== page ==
“I still believe that the primary commerce of art is a gift exchange […] I still believe that a gift can be destroyed by the marketplace. But I no longer feel the poles of this dichotomy to be so strongly opposed […] gift exchange and the market need not be wholly separate spheres. There are ways in which they may be reconciled […] there is little to be gained by a wholesale attack on the market. We can sometimes limit the scope of its influence, but we cannot change its nature. The market is an emanation of logos, and logos is as much a part of the human spirit as eros is.” – Lewis Hyde

Hyde goes on to talk about ways in which ‘artists’ (broadly applicable to anyone living for something that the market will not support) have reconciled themselves to a marketised world: by finding a patron, by taking second jobs, or by managing to commercialise their work without diluting it. Of course, some people will find that they just can’t bring themselves to live in this way, but that doesn’t mean that everyone who does is selling out. Lots of good thoughts.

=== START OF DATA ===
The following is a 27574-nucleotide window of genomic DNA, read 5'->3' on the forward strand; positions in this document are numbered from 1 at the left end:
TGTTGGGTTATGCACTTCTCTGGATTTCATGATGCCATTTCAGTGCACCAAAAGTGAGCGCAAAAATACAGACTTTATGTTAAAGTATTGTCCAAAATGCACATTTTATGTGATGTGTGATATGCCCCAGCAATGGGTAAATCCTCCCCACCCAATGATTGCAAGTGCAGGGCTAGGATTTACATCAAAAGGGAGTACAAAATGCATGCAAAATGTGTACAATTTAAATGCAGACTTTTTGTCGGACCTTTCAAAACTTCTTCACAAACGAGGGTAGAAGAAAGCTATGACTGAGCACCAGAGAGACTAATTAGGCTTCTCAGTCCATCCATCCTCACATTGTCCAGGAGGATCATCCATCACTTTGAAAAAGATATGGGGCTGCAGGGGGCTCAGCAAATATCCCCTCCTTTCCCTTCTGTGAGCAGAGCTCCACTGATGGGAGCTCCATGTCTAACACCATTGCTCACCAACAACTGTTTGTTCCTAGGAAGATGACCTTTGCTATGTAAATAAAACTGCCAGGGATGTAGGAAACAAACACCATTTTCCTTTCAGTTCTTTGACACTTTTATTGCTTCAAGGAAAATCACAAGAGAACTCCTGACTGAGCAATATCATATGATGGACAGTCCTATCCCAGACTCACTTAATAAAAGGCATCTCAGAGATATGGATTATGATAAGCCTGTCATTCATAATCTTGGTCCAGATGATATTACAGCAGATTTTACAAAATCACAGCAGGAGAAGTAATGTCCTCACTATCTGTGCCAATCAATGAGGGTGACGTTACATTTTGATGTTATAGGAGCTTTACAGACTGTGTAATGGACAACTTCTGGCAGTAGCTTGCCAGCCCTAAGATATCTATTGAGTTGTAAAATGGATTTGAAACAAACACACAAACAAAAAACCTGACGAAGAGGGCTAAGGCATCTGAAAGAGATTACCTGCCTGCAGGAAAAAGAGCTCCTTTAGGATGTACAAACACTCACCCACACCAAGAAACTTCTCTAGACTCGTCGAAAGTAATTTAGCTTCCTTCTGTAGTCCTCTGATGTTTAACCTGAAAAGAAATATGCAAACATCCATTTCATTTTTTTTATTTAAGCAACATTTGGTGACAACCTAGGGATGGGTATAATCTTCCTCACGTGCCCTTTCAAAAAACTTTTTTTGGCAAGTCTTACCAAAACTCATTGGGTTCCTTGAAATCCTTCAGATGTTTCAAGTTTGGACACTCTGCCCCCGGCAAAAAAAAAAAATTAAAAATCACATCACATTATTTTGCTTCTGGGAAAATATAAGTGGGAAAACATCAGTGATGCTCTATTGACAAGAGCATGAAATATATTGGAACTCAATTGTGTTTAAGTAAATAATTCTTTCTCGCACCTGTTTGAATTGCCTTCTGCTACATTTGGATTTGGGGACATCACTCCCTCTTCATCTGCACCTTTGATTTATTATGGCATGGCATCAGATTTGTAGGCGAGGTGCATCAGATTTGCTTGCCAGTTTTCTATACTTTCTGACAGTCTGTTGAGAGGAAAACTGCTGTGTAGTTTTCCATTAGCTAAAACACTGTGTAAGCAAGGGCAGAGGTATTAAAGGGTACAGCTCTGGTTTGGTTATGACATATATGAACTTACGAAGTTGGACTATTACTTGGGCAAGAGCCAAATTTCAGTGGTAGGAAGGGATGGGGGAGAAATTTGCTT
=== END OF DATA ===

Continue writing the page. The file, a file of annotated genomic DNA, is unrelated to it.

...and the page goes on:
Finally, speaking of the gift vs. market economy: Dan Pallotta has an interestingly radical take on marketising charity operations. Not sure I’d agree with all he says, but puzzling over whether that’s just because it’s so unlike what currently happens that it sounds shocking…see for yourself.

Enjoy your weekend, guys.

recent interestingness

pan's labyrinth

Ofelia and the faun in Pan’s Labyrinth

May this roundup fascinate, tantalise and perturb you:

Pan’s Labyrinth. (Okay so I may just be the last person on the planet to have watched this…) Gore and horror elements are not really my thing, but still, what a great realistic fairytale.

Carrot batons steamed and flavoured with honey, thyme, salt and curry paste. From here (it’s rule number 69).

19 things to stop doing in your 20s. You got me there.

Summer is coming. I must make these.

This talk on the different human motivations for green behaviour and how to tap into them.

It’s not every day your church leader gets killed for attempting to assassinate Hitler. Whatta guy. (Also, this is a classic text on living in community.)

And finally, because as a fundraiser I get to keep tabs on interesting events, this! And this (oh please come to England. We will still run, for sure).

Have a good weekend, everyone.

(Photo from here, with thanks.)